You are mis-reading it: William Herschel's 20 foot telescope and William Herschel's 40 foot telescope are two entirely different telescopes - see William Herschel#Herschel's telescopes. He replaced the 18 inch mirror in the 20 foot telescope many times with new 18 inch mirrors. Fountains of Bryn Mawr (talk) 19:35, 5 March 2012 (UTC)

No kidding!DigbyDalton (talk) 20:09, 5 March 2012 (UTC)

40-foot telescope image[edit]

I have uploaded an updated version of your image to Commons (with credits given). It was adjust to fix exposure/lighting and is a separate file to make the description name search work better. Fountains of Bryn Mawr (talk) 02:42, 11 March 2012 (UTC)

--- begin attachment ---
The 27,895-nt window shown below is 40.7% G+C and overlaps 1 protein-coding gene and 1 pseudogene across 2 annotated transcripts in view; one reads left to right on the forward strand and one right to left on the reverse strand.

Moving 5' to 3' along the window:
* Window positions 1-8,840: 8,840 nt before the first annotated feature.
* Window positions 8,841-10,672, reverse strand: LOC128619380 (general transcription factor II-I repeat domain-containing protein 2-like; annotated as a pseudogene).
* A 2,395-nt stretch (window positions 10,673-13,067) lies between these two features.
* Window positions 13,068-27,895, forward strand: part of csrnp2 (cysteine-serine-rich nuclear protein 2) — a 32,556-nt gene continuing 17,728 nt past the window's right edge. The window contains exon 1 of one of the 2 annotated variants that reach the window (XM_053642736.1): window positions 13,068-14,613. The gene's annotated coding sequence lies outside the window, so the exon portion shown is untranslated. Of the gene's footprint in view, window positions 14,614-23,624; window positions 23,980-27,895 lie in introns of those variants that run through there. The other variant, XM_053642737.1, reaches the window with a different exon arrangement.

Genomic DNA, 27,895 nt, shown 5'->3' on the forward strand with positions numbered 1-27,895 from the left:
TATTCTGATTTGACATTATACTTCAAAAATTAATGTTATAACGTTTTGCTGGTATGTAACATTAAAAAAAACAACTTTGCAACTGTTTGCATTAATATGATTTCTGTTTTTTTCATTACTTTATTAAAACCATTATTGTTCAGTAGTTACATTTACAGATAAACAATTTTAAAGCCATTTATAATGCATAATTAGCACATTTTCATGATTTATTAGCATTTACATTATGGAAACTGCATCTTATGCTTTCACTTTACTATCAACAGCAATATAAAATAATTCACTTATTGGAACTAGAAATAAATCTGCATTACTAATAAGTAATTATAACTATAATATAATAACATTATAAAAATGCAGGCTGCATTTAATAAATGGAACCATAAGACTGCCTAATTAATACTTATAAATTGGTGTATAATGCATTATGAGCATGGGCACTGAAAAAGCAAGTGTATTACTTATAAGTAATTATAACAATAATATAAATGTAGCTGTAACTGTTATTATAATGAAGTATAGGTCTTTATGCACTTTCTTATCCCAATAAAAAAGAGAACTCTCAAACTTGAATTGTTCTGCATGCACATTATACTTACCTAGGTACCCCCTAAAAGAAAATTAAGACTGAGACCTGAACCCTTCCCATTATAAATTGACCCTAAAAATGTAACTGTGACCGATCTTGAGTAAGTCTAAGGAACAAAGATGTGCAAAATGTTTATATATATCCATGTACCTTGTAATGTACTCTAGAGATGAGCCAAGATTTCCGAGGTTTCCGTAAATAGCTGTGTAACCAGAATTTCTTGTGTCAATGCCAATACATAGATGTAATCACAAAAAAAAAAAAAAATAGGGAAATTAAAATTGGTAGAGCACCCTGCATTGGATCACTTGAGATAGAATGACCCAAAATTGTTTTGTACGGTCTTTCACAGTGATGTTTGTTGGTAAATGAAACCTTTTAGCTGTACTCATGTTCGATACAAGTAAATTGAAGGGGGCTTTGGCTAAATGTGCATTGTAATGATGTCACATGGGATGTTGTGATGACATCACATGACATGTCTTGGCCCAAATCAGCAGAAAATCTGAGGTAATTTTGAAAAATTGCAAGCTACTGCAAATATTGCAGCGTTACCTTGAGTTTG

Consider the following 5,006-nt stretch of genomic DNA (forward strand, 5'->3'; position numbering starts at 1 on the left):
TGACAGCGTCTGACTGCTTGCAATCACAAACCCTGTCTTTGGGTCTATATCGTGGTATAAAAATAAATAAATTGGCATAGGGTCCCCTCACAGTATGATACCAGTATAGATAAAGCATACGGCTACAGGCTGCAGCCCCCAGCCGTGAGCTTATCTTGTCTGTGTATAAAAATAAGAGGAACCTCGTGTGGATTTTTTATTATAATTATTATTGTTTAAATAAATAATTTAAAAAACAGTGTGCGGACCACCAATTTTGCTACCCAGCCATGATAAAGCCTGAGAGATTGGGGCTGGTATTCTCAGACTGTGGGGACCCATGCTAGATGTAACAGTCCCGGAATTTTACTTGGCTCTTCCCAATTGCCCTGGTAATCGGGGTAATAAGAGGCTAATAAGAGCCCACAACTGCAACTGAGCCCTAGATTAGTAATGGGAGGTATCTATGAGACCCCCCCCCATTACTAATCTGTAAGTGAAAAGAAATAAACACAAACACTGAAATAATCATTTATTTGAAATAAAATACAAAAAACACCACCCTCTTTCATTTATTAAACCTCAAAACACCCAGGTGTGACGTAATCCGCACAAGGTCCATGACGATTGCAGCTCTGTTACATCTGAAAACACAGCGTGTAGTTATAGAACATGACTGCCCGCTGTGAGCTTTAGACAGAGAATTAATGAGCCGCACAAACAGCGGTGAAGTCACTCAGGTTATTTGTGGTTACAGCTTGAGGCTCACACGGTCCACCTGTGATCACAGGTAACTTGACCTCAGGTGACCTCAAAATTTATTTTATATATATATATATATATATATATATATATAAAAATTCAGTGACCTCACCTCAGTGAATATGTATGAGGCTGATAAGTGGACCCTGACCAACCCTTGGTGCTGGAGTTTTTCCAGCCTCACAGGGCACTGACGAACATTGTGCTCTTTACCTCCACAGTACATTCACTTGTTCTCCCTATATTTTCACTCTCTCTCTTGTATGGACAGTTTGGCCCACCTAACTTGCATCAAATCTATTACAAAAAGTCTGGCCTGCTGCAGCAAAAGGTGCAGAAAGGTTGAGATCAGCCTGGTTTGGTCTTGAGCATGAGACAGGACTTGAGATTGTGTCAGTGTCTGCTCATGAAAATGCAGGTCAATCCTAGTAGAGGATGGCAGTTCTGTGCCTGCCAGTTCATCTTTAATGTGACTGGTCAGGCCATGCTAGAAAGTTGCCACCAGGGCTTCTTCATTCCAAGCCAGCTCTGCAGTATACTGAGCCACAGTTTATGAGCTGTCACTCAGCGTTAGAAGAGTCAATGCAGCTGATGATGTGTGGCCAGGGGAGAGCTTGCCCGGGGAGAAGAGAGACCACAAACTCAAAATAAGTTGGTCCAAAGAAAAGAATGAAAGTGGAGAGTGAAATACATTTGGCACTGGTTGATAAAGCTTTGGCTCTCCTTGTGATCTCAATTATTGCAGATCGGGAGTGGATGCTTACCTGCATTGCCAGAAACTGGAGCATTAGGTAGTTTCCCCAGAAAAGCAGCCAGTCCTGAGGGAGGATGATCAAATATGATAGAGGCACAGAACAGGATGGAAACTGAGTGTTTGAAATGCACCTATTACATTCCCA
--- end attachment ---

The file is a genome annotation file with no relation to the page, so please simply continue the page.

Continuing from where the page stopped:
OK cool I'll check it out. The original is just a scan I made at home from my personal copy of the 1797 Britannica. Glad you were able to fix the contrast, etc. Good work. DigbyDalton (talk) 02:53, 11 March 2012 (UTC)

CBS Records[edit]

There is a discussion in the Talk:CBS Records page which I'm asking you to get involved in. As you may know, the former CBS Records label is now Columbia Records and the former CBS Records company is now Sony Music. Someone wants to add more material about the former CBS Records in the current CBS Records article which is not connected in any way with the old CBS Records. Steelbeard1 (talk) 18:27, 25 August 2012 (UTC)

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Edit warring in articles under ARB decision[edit]

Hi, This is an informal observation that you appear to have been edit warring.